Teachers looking for budgets

The US education system is complex. Education is the responsibility of individual states, and with 50 states, that means a wide variation in how language revitalization programs are handled both because of state language policy as well as budget availability. Nevertheless, there is a national Department of Education and funding is provided from time to time for national educational policies. Additionally, the Administration for Native Americans provides funding for projects.

The most successful method of teaching a language is considered to be immersion, where only the language being taught is used in the classroom. Setting up an immersion program for an endangered language not only requires establishing a curriculum, but often creating textbooks as well, costly ventures that states may not be willing or able to fund.

In the “Treasure State” of Montana, it was hoped that the state would provide money to fund immersion programs for three languages, Gros Ventre, Salish and Blackfeet (Blackfoot). The bill did not even pass out of committee, however, as noted in the Billings Gazette article Tribal-language teaching struggles. (Salish perhaps refers to what the Ethnologue refers to as Kalispel-Pend D’oreille.)

Last year, the national government stepped up to the plate and passed the Esther Martinez Native American Languages Preservation Act (text / PDF of bill) to provide funding for immersion programs. Fort Belknap, home of the Gros Ventre and the Assiniboine (language: Assiniboine) tribes, has applied for a grant under that act. Perhaps this funding will provide the budgets educators need.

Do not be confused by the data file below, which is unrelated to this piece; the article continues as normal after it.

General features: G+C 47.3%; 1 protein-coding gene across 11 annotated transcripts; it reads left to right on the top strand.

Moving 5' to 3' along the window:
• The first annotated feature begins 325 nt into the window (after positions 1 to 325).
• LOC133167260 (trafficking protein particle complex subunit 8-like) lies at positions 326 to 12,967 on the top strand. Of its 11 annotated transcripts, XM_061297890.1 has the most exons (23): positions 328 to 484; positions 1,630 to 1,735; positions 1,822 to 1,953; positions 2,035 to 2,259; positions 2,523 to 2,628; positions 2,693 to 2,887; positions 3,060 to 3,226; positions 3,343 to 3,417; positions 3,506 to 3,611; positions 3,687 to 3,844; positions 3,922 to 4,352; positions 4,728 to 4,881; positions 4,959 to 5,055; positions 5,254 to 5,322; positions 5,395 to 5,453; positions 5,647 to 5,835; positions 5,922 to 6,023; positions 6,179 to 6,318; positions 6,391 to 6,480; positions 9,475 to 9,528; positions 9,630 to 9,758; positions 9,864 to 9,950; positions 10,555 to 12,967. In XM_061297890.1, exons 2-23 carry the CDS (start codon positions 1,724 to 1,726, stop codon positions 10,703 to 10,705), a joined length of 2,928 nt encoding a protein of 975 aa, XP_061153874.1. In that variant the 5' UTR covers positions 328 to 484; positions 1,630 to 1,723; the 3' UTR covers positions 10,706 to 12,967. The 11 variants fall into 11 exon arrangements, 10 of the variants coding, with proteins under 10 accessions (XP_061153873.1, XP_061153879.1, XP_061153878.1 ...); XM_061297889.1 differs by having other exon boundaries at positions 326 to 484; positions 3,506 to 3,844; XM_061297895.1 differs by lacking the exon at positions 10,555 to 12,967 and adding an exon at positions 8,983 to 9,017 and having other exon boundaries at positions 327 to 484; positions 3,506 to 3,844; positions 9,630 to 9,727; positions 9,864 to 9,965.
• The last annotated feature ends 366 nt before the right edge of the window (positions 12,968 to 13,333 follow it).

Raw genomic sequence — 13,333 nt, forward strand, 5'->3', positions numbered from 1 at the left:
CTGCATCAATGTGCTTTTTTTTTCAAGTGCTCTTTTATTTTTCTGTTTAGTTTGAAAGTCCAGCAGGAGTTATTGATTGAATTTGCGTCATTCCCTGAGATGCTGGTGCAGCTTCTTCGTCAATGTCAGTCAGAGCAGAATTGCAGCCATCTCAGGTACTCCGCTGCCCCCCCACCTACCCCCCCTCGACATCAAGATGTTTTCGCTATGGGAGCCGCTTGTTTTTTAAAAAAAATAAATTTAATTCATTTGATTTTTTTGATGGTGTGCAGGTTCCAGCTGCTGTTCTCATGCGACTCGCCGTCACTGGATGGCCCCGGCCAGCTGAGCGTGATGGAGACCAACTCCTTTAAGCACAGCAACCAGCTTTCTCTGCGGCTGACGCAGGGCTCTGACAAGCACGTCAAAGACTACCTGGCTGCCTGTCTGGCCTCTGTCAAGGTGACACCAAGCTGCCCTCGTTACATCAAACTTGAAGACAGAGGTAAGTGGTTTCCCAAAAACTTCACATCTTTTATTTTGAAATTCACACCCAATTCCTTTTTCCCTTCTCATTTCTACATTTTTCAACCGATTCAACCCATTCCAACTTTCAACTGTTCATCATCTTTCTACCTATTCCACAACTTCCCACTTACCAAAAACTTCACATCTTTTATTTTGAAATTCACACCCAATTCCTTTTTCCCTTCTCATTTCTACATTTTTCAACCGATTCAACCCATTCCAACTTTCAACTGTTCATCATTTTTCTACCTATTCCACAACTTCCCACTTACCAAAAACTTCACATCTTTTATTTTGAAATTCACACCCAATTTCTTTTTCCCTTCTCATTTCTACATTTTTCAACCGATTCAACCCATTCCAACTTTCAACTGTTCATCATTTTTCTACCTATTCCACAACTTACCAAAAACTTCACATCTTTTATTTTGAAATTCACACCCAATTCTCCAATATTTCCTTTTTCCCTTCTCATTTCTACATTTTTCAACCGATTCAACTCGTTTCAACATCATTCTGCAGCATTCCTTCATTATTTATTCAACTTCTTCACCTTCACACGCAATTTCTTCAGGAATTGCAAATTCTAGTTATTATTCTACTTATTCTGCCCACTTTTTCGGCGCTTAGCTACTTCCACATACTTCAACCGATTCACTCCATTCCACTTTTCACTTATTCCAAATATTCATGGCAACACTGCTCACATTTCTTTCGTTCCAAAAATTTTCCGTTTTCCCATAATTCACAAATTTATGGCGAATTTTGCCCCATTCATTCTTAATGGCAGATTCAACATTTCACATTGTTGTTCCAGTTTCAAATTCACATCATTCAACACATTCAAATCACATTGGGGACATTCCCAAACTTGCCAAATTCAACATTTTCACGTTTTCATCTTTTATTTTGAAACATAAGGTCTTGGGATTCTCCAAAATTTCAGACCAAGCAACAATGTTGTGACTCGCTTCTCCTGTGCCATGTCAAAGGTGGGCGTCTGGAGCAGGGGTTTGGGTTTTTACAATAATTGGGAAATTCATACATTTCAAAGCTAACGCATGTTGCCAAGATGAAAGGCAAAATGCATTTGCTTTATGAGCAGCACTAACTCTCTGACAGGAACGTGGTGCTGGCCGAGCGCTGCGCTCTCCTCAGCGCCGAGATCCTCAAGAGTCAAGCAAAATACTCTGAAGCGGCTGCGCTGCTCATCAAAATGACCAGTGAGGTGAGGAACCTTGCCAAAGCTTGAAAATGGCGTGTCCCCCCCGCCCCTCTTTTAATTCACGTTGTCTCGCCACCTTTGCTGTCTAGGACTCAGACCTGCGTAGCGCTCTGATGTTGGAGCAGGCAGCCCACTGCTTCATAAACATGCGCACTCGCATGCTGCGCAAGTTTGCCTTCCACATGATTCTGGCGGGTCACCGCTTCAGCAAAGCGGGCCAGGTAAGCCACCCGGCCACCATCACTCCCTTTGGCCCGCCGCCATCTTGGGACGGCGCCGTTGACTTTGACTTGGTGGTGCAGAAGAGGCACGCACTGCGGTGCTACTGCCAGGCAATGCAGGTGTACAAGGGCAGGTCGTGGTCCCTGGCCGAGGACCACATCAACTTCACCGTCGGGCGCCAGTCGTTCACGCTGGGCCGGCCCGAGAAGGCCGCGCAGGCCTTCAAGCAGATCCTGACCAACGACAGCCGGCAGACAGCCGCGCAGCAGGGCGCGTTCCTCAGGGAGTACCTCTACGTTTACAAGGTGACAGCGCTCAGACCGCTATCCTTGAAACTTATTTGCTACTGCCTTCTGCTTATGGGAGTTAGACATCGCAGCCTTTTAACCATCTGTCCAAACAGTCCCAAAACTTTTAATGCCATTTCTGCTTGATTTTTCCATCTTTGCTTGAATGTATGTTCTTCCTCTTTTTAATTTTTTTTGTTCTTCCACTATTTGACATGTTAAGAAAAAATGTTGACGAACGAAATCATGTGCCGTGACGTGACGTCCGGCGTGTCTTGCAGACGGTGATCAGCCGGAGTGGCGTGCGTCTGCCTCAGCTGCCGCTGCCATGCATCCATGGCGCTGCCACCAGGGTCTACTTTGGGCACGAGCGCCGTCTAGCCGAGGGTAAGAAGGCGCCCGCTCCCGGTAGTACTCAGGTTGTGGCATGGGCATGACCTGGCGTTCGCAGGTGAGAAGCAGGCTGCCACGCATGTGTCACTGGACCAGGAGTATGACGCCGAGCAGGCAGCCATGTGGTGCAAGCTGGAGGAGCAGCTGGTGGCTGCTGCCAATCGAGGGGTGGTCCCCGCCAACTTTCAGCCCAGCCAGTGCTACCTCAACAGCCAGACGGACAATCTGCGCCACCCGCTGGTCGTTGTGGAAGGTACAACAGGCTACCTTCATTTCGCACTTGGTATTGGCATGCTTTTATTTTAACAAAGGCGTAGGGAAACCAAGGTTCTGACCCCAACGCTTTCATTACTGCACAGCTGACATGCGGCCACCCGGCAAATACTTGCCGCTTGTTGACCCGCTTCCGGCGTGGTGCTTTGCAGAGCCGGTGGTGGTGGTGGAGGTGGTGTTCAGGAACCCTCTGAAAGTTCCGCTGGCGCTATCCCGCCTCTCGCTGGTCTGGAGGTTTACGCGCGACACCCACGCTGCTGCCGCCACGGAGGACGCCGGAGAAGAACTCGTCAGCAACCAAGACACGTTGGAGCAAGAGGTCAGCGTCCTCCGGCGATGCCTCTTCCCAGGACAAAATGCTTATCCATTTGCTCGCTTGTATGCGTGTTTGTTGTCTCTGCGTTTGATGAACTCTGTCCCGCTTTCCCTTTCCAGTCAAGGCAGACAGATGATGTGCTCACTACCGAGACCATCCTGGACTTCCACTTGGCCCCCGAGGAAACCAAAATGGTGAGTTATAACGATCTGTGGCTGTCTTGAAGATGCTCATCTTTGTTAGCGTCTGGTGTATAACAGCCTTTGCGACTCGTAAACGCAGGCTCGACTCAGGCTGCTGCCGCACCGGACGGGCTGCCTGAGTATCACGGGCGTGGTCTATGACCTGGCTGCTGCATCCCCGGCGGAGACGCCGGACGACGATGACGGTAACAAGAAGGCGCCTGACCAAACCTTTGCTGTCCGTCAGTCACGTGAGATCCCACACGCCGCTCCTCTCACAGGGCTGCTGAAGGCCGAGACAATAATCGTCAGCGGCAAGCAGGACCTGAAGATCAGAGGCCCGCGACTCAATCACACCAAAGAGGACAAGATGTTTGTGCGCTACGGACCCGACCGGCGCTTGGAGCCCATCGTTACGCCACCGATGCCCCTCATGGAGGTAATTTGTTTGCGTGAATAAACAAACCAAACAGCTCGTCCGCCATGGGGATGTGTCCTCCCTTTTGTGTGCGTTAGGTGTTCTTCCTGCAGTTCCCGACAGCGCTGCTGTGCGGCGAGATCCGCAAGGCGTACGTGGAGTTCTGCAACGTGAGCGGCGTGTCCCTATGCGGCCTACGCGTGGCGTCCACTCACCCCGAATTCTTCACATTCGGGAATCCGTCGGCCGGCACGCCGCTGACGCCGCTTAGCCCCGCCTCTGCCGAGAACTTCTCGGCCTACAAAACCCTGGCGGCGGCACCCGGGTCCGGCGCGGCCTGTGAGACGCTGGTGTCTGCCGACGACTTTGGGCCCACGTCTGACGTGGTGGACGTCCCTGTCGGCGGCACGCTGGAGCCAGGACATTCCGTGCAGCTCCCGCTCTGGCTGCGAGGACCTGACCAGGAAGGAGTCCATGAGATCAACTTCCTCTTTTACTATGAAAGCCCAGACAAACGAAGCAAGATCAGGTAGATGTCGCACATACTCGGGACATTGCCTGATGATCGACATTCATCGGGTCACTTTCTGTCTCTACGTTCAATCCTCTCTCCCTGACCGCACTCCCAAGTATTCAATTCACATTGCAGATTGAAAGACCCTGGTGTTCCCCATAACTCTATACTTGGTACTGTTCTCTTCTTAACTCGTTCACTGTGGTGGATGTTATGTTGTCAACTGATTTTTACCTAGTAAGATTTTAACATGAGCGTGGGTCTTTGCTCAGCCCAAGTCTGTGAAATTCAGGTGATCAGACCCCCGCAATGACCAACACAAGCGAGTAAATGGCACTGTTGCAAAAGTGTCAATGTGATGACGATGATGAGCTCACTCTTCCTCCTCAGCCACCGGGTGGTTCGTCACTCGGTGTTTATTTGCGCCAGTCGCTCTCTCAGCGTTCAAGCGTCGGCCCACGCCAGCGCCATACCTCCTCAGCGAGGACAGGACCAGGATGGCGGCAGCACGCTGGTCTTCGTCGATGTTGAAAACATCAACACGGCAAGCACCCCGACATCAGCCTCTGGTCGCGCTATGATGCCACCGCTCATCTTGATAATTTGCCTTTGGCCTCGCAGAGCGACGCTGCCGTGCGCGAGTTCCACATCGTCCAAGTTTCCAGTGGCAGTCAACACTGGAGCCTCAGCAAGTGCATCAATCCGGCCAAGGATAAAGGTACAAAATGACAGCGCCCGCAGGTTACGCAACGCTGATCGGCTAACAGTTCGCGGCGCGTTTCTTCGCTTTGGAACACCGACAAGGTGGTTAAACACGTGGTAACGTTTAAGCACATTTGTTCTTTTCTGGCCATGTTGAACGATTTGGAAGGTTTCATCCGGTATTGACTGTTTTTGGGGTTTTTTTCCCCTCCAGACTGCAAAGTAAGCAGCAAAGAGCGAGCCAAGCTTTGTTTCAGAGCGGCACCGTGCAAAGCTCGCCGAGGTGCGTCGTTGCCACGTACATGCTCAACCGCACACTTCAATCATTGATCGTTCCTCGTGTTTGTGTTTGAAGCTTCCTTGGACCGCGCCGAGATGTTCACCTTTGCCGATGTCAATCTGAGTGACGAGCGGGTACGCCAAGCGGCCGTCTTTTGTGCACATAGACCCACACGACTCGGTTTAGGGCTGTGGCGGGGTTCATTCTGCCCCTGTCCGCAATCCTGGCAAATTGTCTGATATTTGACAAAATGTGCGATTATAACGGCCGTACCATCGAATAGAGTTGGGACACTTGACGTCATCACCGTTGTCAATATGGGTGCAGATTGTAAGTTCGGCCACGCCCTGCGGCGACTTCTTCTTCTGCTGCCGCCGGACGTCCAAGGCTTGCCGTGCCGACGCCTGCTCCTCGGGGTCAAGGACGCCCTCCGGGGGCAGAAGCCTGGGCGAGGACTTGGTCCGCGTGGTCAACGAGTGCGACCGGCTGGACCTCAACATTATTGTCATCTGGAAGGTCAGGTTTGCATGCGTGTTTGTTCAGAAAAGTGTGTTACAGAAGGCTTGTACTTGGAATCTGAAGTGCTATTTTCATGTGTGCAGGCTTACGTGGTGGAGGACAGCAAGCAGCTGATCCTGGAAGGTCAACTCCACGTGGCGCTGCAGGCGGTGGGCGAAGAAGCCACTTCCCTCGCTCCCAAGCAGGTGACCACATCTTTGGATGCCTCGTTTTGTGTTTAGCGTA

The Native Languages of the Americas website offers some glossaries of Gross Ventre, and a dictionary is underway as shown on the legacy site for the “Plains Center“. Gros Ventre and Assiniboine (noted as Nakota/Nakoda) classes are available from Fort Belknap College. A small glossary of Salish words with sound files is available from the Confederated Salish and Kootenai Tribes site. The Native Languages of the Americas website offers language links including a few short glossaries and one to The Blackfoot Dictionary of Stems, Roots, and Affixes.

Advertisements

Leave a Reply

Fill in your details below or click an icon to log in:

WordPress.com Logo

You are commenting using your WordPress.com account. Log Out / Change )

Twitter picture

You are commenting using your Twitter account. Log Out / Change )

Facebook photo

You are commenting using your Facebook account. Log Out / Change )

Google+ photo

You are commenting using your Google+ account. Log Out / Change )

Connecting to %s


%d bloggers like this: